Boyd & Ellison have differentiated our relationships from the physical world and the digital world in their article Social Network Sites: Definition, History & Scholarship (http://jcmc.indiana.edu/vol13/issue1/boyd.ellison.html). They explain that our friends and our Friends are different. Capital, F, being online, lowercase, f, being in the physical world. They also distinguish between mediated and unmediated communications. Is there really a difference though? Beers is able to contradict both their theories on differences in context with the digital world we “live in” verses our other life, in the physical world.
Beer critiques almost everything that Boyd and Ellison say (it’s obvious they must not be FB friends or follow eachother on twitter). And if so, Beer wishes there was a dislike button, because he basically disagrees with all of what they say and then digs the knife deeper by explaining what they forgot to discuss, or maybe didn’t understand: capitalism.
Beer doesn’t think we need to distinguish between Friends and friends and well, I agree. Most of my Facebook friends are people I know in the physical world. And most of my relationships online are similar to that of the ones I keep in the physical world. I simply use digital media to remain in contact and facilitate my communication with people I would otherwise grow distant from.
I do think, however, that Boyd and Ellison have a point. At times, we follow people we really would never have contact with. I mean come on, how many of you would LOVE to be friends with hmm…
Yes, we might follow Barack or Britney, but not in the same way we follow our best friend or that girl you took chemistry with in High School. There is a difference. Maybe Barack and Britney are “Friends” (as boyd & Ellison put it) but, most of the people I follow are friends and the way I communicate with them does not differ from how I do in the physical world.
The one thing I will say is it can get you in trouble. How many of you have left a sarcastic remark that, well, written down without the tone of your voice does NOT come off sarcastic and instead plain mean? Or , how many of you have tagged somebody in a picture you know they won’t like or gave been tagged? It is far from fun, but it’s the price we pay. Though digital media is meant to facilitate already existing relationships, it can definitely do some damage. There is NO doubt about that.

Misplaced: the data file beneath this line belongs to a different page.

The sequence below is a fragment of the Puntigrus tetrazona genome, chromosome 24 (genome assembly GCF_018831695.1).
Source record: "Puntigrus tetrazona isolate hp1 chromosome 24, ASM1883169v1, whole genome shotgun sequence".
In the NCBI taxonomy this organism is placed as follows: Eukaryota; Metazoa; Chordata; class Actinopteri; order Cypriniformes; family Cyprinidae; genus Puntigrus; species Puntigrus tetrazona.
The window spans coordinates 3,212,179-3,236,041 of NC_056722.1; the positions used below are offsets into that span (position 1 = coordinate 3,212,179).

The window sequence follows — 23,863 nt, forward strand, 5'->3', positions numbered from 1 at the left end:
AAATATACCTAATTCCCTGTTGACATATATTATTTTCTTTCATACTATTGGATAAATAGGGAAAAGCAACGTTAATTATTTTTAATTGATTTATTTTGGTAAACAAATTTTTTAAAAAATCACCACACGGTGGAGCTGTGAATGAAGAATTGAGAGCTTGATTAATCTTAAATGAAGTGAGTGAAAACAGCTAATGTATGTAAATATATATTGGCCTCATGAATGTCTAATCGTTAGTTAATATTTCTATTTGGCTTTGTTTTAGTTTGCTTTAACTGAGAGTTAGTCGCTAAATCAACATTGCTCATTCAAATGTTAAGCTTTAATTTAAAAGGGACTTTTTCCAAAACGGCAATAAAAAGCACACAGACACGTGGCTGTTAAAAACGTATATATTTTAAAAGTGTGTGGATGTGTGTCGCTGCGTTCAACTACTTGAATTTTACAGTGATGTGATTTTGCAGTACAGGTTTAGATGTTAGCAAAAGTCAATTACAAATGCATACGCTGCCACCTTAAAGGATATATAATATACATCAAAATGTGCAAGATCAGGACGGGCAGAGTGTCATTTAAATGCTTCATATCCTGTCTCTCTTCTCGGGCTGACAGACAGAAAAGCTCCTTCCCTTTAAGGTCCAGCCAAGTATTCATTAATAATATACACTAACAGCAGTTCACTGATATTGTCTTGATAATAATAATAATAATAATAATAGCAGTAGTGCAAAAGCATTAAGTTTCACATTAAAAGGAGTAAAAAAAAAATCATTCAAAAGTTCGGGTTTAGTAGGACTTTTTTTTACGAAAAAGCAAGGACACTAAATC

Something Boyd & Ellison left out that I thought was very interesting was the “capitalistic” perspective. Thinking about the fundamental business models for many of these media platforms makes you question, where do we tie into this? How are they making money off us? With this, we must think about how saturated our lives have become with social media. Most of us cannot survive without it, yet, we don’t think about the person or company out there controlling our every move when it comes to socializing through these mediums. It’s not really like gambling (though just as addictive), but instead, we don’t lose anything from it, we instead feel like we’ve gained. They however, determine what information we provide, how we provide it, to whom we provide it, etc. Does this make you question how it ties into our physical world?
Though the relationships we maintain online parallel mostly to the ones we have offline and our friends are just our friends, no need to capitalize the, F, or differentiate, do we think about how controlled they are? And the setting in which our communication is mediated. We can only say a certain amount of words on twitter. On Facebook, we must control what we say and who we say it to, because it may offend others or cause problems with information and written words that will remain available to the public forever.
So many of us cannot go a day without checking Facebook or Twitter. However, without thinking about the business perspectives are we just puppets? It is ingrained in our lives. Beer brings up a very good point. Thinking about capitalism is extremely important. Especially when we realize how closely these platforms tie into our everyday life in the physical world.